So you’re better now?

It was a question I got asked a lot over the first few weeks following being told I was in remission and in all honesty it was a question I didn’t really know how to answer.

I had no experience of knowing what ‘better’ looked like following a cancer illness. It was all new to me as it is to the majority of us who go through such an illness. What I can now say, is that I soon found out recovering from Cancer doesn’t quite work like recovering from a nasty dose of the Flu or a broken leg!

I remember Dr Evans saying to me that now the physical battle was behind me, accepting what I’ve been through would be my next challenge; ultimately training your mind recover from the trauma it had been through.

She was right.

Throughout my ‘physical’ cancer journey, my brain had been busy figuring out what it needed to do to pull me through, to deal with the diagnosis, treatment, recovery and side effects. It had been on a path of ‘fighting’ to give me the strength I needed.

Then, all of a sudden I was told ‘You’re in remission’ (OK not quite ‘all of a sudden’ but you know what I mean). No longer was it trying to get me through a journey where I’d been fighting the unknown. It was time for it to ‘find’ me again.

I know in the scheme of ‘cancer’ journeys mine (thankfully) was relatively quick. Circa 4 months from diagnosis through to completing treatment. However, in those 4 months my whole identity, the person I was both physically and mentally had disappeared.

The treatment alone had wiped my ‘physical’ appearance and the wider experience had challenged who I was and what was important to me going forward. James pre January 2018 had (for this moment) gone. It was time to rediscover and rebuild my life.

One of the first parts of this was ‘work’. Although I had been working (as much as physically possible) throughout my illness, it had all been done remotely. So being involved in the ‘office’ environment hadn’t taken place for some time.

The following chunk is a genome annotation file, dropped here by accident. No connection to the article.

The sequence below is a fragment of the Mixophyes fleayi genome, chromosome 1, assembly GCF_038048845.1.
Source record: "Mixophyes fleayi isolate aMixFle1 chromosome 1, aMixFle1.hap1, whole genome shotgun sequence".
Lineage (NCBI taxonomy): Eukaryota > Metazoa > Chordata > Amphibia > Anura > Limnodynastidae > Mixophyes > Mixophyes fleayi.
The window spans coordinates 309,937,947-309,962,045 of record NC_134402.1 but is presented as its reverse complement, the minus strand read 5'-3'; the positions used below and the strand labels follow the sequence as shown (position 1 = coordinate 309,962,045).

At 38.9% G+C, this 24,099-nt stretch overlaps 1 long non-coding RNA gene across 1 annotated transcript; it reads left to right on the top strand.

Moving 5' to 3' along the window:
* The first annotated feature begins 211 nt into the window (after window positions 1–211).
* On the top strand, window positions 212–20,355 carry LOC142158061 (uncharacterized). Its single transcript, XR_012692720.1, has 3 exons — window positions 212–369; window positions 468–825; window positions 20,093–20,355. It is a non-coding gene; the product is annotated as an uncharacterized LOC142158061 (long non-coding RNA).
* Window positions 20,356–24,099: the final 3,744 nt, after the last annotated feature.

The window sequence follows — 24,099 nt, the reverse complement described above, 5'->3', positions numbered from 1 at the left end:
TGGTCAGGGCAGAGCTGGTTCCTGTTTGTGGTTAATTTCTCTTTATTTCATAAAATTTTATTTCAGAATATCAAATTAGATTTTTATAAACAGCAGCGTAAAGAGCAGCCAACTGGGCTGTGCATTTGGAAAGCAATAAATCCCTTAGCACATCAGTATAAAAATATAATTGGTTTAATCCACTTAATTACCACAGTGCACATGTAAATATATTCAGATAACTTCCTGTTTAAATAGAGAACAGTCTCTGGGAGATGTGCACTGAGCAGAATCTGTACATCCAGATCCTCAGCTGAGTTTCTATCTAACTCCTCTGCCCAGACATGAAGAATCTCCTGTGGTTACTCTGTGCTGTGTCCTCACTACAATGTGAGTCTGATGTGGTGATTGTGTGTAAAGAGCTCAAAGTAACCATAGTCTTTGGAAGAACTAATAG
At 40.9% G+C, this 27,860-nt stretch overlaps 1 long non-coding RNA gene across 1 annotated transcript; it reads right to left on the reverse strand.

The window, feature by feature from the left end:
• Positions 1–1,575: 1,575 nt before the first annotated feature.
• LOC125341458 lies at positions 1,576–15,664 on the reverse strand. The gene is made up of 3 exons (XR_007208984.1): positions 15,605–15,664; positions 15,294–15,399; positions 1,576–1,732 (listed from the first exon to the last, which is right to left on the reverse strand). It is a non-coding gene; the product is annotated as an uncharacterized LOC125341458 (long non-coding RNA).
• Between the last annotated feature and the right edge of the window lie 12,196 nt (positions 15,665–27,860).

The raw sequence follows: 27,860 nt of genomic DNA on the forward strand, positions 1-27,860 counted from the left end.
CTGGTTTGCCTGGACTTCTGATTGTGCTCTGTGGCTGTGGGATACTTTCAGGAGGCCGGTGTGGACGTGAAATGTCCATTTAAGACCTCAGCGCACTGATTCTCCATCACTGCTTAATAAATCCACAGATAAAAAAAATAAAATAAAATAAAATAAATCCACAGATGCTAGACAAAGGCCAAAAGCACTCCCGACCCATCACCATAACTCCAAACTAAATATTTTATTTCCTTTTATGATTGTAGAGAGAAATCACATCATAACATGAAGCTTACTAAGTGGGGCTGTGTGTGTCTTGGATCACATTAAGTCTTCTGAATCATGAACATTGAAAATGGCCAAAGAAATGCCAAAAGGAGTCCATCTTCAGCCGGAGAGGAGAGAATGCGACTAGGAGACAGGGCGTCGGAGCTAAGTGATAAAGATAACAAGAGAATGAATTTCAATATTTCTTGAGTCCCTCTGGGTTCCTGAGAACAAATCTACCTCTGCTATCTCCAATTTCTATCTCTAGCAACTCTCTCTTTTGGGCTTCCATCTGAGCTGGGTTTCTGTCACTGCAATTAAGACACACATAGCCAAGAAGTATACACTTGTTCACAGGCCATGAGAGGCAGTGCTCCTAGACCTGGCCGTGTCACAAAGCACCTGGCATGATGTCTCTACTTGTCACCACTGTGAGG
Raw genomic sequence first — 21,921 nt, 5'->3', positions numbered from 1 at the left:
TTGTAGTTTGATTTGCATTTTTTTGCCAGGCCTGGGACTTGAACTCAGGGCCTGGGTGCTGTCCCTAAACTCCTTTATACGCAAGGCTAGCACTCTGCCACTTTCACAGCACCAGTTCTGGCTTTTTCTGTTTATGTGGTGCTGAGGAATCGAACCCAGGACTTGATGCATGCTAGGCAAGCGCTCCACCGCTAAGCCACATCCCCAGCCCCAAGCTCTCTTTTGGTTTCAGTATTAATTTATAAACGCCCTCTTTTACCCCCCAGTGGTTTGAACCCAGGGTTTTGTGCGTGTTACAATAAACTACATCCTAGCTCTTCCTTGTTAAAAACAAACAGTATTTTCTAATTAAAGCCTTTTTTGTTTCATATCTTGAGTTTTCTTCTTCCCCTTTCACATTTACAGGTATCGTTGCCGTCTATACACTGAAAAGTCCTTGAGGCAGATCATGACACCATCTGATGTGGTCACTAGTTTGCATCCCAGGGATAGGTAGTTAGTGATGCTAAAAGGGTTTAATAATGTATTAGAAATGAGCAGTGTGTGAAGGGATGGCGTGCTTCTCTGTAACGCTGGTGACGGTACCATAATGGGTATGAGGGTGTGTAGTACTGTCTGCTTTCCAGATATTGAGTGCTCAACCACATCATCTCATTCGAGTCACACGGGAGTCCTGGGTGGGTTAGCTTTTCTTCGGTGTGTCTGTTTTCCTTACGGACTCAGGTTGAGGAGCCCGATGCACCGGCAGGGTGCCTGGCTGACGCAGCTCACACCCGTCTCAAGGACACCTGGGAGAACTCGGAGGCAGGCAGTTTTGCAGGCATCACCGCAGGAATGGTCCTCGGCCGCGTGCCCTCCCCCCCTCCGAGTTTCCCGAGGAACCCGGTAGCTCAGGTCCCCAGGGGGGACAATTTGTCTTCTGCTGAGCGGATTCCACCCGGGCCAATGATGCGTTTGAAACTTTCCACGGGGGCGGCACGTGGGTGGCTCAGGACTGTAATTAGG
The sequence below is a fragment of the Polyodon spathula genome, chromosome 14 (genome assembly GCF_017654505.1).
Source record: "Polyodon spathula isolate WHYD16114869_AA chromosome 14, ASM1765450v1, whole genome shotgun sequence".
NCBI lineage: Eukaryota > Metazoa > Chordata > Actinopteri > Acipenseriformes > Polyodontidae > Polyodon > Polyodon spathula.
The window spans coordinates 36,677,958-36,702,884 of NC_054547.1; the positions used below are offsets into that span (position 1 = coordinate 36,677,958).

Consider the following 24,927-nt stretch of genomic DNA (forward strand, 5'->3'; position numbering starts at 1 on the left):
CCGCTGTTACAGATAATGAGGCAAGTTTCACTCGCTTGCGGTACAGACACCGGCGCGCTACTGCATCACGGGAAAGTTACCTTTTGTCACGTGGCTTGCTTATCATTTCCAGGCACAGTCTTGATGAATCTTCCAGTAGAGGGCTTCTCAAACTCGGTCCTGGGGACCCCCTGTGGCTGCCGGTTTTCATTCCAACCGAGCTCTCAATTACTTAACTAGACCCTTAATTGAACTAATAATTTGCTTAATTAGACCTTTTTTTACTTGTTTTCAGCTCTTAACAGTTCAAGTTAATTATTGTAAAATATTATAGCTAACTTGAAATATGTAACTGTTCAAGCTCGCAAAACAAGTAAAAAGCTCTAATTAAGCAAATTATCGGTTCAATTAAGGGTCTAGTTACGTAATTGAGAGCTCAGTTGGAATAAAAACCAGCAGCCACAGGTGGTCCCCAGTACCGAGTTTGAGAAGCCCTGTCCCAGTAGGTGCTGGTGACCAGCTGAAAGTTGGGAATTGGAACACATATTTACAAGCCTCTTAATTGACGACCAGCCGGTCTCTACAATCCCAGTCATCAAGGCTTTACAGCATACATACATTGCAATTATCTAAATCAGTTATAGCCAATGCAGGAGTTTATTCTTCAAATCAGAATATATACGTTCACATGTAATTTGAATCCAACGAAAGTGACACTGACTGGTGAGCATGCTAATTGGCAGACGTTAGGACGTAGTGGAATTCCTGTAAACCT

Speaking with colleagues I was asked numerous time “so when are you coming back”? 23 days of chemotherapy in 12 weeks doesn’t just ‘leave’ your body and let you return to full strength. Something I’d find out they’d struggle with accepting. I did try and return to work a couple of days a week but to find I was going back to an environment that no longer seemed to ‘fit’ my mental state.

Remember me mentioning that I never got a ‘get well soon’ card or ‘visit’ from any of my senior managers (just one colleague who was also a friend). Well returning to work made me realise just how ‘unimportant’ I was to them. It was like I’d been off with a dose of the flu.

Rightly or wrongly; this ‘work’ ‘my job’ did not fit me anymore. I wasn’t the same person as I’d ‘left’ and going back wasn’t going to work for me. The time had come to make the first decision in ‘rebuilding’ my life.

Resigning was an extremely hard decision for me to make. However, one I am very pleased I did make. As the weeks that followed would make me realise.

My general ‘wellbeing’ since not having treatment continued to improve. A piece of advice I’d offer anyone who has had a batch of chemotherapy is to take time to rebuild yourself physically and mentally. Everybody’s cancer journey is different; your journey following treatment is no different. Recovery will be at the pace your body and mind needs, so please don’t try and rush it.

My physical rebuilding consisted of enjoying the summer mornings by going on steady bike rides, dog walks and some light gym work. All helping to build my stamina and general fitness back up. Gradually by stamina got stronger and my energy levels started to maintain for longer periods. As an example, around 10 weeks after treatment my wife and I went to Manchester. I managed to drive the 75 mile journey and enjoy doing some shopping in the city. It wasn’t until early evening that my body needed a rest. To put this in perspective; 7 weeks earlier we went to Chester, a car journey of a similar length but by the time we got to the hotel I needed a bit of time to rest and reboot my batteries.

Mentally, my rebuilding started with ‘talking’ talking with my wife, family and a Macmillan councillor.

Outputting my thoughts and sharing my worries and being able to ‘relive’ the thoughts with others is SO helpful and trust me, it’s such an important mechanism to help with your ‘mental’ state.

I’ll touch on this more in future posts, in the meantime if you need to talk to someone whilst on your journey, please visit the Macmillan website here. Alternatively, please speak with your support team. There is always somebody who will be able to help you.

To read more posts in time line order click here.

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